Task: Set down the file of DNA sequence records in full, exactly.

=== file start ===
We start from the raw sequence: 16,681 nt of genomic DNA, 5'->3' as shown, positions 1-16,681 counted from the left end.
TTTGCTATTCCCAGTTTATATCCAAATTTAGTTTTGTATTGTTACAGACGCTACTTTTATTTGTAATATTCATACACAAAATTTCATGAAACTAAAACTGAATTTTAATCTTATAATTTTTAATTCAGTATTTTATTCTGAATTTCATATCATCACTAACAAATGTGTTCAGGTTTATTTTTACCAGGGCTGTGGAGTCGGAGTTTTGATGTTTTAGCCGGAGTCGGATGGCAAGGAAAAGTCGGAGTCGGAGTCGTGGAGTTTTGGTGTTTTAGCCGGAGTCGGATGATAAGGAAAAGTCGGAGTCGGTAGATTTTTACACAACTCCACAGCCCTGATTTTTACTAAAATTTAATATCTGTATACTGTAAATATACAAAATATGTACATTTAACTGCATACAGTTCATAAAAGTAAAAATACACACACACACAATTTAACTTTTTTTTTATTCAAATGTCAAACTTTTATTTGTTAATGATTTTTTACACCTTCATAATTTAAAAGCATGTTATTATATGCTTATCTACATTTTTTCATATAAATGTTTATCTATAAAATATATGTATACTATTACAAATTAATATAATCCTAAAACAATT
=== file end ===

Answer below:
We start from the raw sequence: 16,681 nt of genomic DNA, 5'->3' as shown, positions 1-16,681 counted from the left end.
TTTGCTATTCCCAGTTTATATCCAAATTTAGTTTTGTATTGTTACAGACGCTACTTTTATTTGTAATATTCATACACAAAATTTCATGAAACTAAAACTGAATTTTAATCTTATAATTTTTAATTCAGTATTTTATTCTGAATTTCATATCATCACTAACAAATGTGTTCAGGTTTATTTTTACCAGGGCTGTGGAGTCGGAGTTTTGATGTTTTAGCCGGAGTCGGATGGCAAGGAAAAGTCGGAGTCGGAGTCGTGGAGTTTTGGTGTTTTAGCCGGAGTCGGATGATAAGGAAAAGTCGGAGTCGGTAGATTTTTACACAACTCCACAGCCCTGATTTTTACTAAAATTTAATATCTGTATACTGTAAATATACAAAATATGTACATTTAACTGCATACAGTTCATAAAAGTAAAAATACACACACACACAATTTAACTTTTTTTTTATTCAAATGTCAAACTTTTATTTGTTAATGATTTTTTACACCTTCATAATTTAAAAGCATGTTATTATATGCTTATCTACATTTTTTCATATAAATGTTTATCTATAAAATATATGTATACTATTACAAATTAATATAATCCTAAAACAATT